A Remote Video Presentation Guide

david ayman shamma
Mar 10 · 6 min read

As remote participation grows at ACM SIGCHI, so does the need for remote presentations. This little guide presents a how to make a presentation video that can be used in case you can’t attend or for a virtual conference.

A video camera with a sunset in the background.
A video camera with a sunset in the background.
CC BY-NC 2.0 David Yu on Flickr https://www.flickr.com/photos/davidyuweb/8010839327

Presentation Options

It’s becoming more common; we have to present at a conference but we can’t make it for any number of reasons. While there are many tools for remote teleconferencing which many of us use on a daily basis, this often fails spectacularly given the setup, time zone mismatch, and sporadic bandwidth. To avoid such failures, conferences should not rely upon tele-conferencing or video calling. Instead, conferences should get a video in advance from the remote presenter to play at the conference. This video can be played easily at the conference without bandwidth use; try to use the video fully (have video in your video even). Then either the presenter can try to be on a call to answer questions or, ideally, have a delegate present who could field questions.

There are three basic options for making a video:

  1. Preferred: Screencast and Camera as Picture in Picture or Split screen
  2. Slides and Audio Only
  3. Face and Audio Only

Just recording (#3) yourself with a video camera is pretty straightforward with a webcam or even a cellphone. There are many presentation tools that allow for recording (#2) a slide-show presentation with audio. Either of these videos could be adequate if you add closed captioning however having (#1) a picture in picture talking head can add to the audience engagement. Of course, this means while you record the screen cast with a webcam, you really need to engage with the camera/audience. This also means you should have a corner of the slides reserved for the video, as well as some area on the bottom for closed captioning.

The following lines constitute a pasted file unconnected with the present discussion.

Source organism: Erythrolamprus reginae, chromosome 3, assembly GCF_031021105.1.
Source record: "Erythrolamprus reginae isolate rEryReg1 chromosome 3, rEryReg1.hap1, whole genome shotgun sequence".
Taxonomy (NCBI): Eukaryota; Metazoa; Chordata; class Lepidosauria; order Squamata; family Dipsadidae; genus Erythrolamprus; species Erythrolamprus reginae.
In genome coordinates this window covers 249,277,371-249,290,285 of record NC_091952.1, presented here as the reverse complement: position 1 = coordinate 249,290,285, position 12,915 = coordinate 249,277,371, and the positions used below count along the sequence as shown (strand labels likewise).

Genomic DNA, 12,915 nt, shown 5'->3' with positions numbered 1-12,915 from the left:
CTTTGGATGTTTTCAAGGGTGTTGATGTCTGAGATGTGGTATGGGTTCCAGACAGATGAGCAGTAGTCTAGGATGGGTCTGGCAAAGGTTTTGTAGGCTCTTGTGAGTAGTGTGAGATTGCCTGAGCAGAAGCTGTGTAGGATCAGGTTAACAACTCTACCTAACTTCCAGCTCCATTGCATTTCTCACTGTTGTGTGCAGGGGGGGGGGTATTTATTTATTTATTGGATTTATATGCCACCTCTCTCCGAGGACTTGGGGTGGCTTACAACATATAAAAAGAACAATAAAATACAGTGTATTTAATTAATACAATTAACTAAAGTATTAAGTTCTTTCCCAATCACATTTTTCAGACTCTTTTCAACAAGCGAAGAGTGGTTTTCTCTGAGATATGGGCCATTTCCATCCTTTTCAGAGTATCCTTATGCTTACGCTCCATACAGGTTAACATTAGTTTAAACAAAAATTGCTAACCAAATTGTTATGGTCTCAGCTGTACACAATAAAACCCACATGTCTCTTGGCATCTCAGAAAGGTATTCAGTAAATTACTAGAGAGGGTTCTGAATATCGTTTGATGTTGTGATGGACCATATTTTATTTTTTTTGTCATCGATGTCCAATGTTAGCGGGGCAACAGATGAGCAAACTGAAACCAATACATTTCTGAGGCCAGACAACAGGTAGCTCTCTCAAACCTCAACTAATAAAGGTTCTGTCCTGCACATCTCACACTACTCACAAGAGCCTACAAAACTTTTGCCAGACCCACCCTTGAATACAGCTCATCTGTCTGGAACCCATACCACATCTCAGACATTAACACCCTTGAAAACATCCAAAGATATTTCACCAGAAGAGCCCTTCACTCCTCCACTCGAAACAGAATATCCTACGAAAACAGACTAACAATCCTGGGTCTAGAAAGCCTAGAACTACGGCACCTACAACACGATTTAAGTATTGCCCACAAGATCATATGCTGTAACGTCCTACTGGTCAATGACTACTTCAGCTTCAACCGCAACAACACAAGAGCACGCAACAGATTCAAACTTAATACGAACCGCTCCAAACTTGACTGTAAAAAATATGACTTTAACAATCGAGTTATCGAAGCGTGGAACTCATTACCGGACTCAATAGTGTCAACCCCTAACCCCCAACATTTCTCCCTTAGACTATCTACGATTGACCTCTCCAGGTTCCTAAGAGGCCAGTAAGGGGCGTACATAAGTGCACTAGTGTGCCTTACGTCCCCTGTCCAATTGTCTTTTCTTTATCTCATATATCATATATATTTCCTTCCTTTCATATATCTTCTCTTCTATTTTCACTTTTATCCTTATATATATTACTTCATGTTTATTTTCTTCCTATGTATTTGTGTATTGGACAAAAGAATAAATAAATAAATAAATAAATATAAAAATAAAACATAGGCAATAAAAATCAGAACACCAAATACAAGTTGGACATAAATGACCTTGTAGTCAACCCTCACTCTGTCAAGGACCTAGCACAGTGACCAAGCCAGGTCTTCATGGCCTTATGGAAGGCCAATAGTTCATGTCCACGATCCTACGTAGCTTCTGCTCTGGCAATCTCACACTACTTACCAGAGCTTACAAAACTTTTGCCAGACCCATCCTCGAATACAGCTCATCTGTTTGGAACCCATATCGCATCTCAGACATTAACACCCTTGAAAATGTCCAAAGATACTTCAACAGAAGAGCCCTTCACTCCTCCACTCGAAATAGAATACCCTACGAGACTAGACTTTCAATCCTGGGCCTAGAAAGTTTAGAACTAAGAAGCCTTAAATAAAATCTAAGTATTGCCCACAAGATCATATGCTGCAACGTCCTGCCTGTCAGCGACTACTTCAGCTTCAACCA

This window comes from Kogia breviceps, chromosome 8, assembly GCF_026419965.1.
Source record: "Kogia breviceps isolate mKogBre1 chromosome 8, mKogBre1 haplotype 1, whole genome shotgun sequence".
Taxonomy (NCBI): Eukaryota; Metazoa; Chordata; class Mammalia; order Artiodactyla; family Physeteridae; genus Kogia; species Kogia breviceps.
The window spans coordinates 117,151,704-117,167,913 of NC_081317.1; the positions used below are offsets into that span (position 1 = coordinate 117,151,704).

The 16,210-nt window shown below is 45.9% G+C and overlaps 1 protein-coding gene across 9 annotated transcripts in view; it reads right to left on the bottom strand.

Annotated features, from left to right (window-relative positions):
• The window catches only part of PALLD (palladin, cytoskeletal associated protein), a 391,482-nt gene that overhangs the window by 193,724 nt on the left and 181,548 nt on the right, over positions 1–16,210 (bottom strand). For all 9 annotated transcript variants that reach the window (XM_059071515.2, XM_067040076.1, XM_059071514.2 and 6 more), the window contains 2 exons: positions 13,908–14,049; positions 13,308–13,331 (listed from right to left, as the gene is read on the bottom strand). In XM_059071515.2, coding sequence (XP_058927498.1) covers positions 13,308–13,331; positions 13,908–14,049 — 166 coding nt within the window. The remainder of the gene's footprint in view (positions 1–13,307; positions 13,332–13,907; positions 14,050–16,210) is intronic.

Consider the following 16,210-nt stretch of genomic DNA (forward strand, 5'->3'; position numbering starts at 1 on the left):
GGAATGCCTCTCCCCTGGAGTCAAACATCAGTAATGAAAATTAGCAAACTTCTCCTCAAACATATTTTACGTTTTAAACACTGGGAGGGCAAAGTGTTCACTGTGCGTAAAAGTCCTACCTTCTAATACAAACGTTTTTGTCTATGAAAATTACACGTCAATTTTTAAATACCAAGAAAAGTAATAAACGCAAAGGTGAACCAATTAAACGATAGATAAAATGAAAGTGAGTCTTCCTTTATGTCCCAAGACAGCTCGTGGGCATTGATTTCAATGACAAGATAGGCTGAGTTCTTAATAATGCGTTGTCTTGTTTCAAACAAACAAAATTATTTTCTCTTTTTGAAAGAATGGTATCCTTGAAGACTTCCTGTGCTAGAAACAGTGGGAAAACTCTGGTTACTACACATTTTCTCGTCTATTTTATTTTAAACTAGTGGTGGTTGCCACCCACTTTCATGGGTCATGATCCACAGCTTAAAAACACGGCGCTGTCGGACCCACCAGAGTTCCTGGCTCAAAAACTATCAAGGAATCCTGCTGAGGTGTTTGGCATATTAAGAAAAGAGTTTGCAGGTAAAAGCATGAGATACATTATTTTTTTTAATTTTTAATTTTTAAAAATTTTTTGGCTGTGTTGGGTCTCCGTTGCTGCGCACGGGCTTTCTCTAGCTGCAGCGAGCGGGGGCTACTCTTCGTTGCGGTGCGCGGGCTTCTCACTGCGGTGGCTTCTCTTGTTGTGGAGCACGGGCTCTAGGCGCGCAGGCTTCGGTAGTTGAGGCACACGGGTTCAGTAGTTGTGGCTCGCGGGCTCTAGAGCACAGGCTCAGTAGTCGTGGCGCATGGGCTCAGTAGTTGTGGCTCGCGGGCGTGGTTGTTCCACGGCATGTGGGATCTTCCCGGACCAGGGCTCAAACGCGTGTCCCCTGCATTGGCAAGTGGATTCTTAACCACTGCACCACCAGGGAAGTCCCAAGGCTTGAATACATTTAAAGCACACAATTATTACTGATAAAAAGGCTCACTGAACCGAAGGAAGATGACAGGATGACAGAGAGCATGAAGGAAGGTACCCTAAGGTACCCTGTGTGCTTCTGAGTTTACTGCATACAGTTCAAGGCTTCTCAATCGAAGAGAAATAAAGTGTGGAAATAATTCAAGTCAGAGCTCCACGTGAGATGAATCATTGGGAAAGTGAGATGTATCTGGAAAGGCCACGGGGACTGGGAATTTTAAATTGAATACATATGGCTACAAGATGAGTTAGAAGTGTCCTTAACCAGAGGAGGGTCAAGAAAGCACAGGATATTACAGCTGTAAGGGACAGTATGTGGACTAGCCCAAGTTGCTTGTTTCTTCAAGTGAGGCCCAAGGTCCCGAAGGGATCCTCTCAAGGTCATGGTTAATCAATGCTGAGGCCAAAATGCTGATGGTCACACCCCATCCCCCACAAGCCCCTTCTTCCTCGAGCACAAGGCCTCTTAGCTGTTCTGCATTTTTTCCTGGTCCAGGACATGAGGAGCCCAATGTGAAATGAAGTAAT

Recording Picture in Picture

Recording a screencast with a video picture in picture can involve some fair bit of editing tools, but there are some tools to help you. I’m going to outline two as a user friendly way to do it and a less than user friendly power tool favorited by livestreamers. For user friendly tools, there’s Loom (for Mac and Windows) which offers a free solution with some premium paid feature upgrades. This can run inside a browser or on your computer more broadly. It’s a pretty straightforward tool with plenty of onboarding and is super easy to use. It does try to cloud store your video when you’re done but you can easily download the video and delete it from their webstorage if you like.

A screenshot of a text document in the main display and the presenter’s video camera feed in the lower left corner.
A screenshot of a text document in the main display and the presenter’s video camera feed in the lower left corner.
A snapshot from a Loom recording of me running Google Docs.

Update: You can also use Zoom to do this which is friendly and awesome. You can start a meeting (with only you on it), turn on your video, click Share -> Select your presentation software of choice, and then hit record. It saves to a MP4 once you end the meeting! Also since this guide was written, Loom added free Pro subscriptions to academics.

The power user option (Mac, Windows and Linux) is OBS Studio which is a bit harder to configure but lets you control much more and is open source. In OBS, you can add any number of video or audio sources to pull into a single recording.

A list of input options for OBS in a popup menu.
A list of input options for OBS in a popup menu.
All the capture import options for OBS Studio.